architecture, Folly, garden history, Mausoleum, North Yorkshire

Hail, Castle Howard!

Hail, Castle Howard! Hail, Vanbrugh’s noble dome
Where Yorkshire in her splendour rivals Rome!

Thus wrote John Betjeman in a poem composed for Bird’s-Eye View: The Englishman’s Home, a documentary scripted and mellifluously-narrated by Betjeman, which was first shown on BBC2 in April 1969. Many great houses are featured in the film, but a highlight for the Folly Flâneuse is Castle Howard, in North Yorkshire.

architecture, belvedere, Buckinghamshire, eyecatcher, Folly, garden, garden history, landscape, Mausoleum, Pagoda, Suffolk, Temple, Tower

Recording Britain

The Dashwood Mausoleum, West Wycombe. Image ©fotoLibra/Scott A. McNealy.

This weekend the country celebrates the 75th anniversary of VE Day. Thinking of the events of 1939-45, the Folly Flâneuse was reminded of a wartime project to document the changing rural and urban face of Britain. At a time when the future seemed uncertain,  ‘Recording Britain’ commissioned artists to portray the country as it then was, creating a visual history for future generations.

architecture, East Riding of Yorkshire, eyecatcher, landscape, Mausoleum

Constable Mausoleum, Halsham, East Riding of Yorkshire

William Constable, of Burton Constable in the East Riding of Yorkshire, died in 1791. A condition of his will was that his heir should rebuild the ‘family vault’, then found at nearby Halsham church. The new building was to be more than just a repository for the remains of generations of Constables, it was also intended as a bold statement of the importance of the ancient family, and an ornament to the estate.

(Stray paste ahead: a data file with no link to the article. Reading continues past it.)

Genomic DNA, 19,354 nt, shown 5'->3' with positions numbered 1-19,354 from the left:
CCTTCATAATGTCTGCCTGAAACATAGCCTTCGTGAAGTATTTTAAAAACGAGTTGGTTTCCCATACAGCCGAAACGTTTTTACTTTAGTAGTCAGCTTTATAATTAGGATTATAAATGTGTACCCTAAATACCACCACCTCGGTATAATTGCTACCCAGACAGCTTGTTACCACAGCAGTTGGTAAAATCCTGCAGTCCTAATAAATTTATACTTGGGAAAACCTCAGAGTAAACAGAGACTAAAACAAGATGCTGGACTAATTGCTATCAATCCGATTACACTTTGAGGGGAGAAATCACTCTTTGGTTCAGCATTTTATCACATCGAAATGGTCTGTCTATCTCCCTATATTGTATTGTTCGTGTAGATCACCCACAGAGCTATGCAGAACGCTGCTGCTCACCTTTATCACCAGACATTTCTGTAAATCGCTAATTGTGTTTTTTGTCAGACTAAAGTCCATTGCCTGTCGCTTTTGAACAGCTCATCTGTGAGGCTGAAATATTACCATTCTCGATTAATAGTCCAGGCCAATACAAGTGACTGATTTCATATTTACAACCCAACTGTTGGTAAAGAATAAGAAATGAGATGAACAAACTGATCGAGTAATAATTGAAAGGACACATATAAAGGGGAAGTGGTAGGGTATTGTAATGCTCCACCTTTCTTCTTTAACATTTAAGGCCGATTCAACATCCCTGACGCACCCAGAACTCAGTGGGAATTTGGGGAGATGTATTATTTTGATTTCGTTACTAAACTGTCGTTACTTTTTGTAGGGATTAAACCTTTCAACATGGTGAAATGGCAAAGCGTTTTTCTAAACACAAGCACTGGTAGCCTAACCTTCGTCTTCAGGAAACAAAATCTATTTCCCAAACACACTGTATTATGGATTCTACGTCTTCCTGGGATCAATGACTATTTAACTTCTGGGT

architecture, church, County Durham, garden, Mausoleum

Windlestone Mausoleum, Rushyford, County Durham

Historic Environment Scotland, SC 1387147 © HES (Dick Peddie and McKay Collection)

Researching her recent post on the Monteath Mausoleum in the Scottish Borders, the Folly Flâneuse chanced upon a mention of a mausoleum at Windlestone, County Durham. Further investigation revealed that the Windlestone and Monteath mausolea are siblings, realised by the same architect and builder, at the same date. Sadly, whilst the Monteath mausoleum has been restored to its former glory, that at Windlestone was demolished late in the 20th century.

architecture, belvedere, Borders, eyecatcher, Folly, landscape, Mausoleum, Monument, Scotland

Monteath Mausoleum, Ancrum, Borders.

The hero of this tale began life in 1787 as Thomas Monteath. By the time he died in 1868 he had taken the name Douglas as a condition of an inheritance, advanced in the military ranks, and been knighted, thus ending his life as General Sir Thomas Monteath Douglas. He had plans to ensure that he would not quickly be forgotten, and had this extraordinary mausoleum constructed.